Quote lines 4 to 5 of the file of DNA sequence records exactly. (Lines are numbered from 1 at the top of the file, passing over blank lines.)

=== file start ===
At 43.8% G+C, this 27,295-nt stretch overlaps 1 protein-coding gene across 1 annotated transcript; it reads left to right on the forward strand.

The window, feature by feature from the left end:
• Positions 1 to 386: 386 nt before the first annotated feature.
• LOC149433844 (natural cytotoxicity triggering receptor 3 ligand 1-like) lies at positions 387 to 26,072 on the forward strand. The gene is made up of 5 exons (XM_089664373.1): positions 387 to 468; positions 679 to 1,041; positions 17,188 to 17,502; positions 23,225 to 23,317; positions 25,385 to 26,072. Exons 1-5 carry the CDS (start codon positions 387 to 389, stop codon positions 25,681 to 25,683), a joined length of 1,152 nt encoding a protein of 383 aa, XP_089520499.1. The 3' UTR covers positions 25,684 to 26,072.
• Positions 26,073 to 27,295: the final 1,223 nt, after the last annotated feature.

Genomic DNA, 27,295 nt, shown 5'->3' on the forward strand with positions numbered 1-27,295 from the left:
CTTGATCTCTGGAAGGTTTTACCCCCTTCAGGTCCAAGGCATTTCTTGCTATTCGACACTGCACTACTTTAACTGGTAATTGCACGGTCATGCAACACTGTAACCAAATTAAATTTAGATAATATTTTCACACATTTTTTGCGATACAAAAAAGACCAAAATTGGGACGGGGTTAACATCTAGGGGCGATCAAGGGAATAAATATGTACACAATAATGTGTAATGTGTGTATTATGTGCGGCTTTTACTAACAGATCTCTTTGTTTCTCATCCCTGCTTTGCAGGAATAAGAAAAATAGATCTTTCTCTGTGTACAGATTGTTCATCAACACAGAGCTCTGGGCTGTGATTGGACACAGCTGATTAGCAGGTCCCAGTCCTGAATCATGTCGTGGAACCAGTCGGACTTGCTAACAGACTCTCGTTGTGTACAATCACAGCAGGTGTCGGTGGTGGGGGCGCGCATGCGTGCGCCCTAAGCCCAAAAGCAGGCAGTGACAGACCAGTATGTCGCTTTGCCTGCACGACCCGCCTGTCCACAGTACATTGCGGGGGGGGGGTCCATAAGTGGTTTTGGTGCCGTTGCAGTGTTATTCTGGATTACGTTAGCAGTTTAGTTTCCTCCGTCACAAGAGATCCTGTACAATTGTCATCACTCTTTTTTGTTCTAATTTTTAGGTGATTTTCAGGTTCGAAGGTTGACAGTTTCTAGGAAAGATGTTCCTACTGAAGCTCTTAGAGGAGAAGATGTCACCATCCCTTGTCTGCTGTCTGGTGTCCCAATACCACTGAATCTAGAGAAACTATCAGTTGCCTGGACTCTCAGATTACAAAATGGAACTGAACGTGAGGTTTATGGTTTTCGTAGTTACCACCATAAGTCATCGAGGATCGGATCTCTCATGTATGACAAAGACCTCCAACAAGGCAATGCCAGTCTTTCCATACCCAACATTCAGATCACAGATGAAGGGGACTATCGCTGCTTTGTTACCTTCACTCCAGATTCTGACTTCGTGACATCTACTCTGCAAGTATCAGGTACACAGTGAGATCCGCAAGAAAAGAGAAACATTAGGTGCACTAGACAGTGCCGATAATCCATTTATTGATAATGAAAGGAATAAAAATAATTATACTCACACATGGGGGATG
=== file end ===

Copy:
• LOC149433844 (natural cytotoxicity triggering receptor 3 ligand 1-like) lies at positions 387 to 26,072 on the forward strand. The gene is made up of 5 exons (XM_089664373.1): positions 387 to 468; positions 679 to 1,041; positions 17,188 to 17,502; positions 23,225 to 23,317; positions 25,385 to 26,072. Exons 1-5 carry the CDS (start codon positions 387 to 389, stop codon positions 25,681 to 25,683), a joined length of 1,152 nt encoding a protein of 383 aa, XP_089520499.1. The 3' UTR covers positions 25,684 to 26,072.
• Positions 26,073 to 27,295: the final 1,223 nt, after the last annotated feature.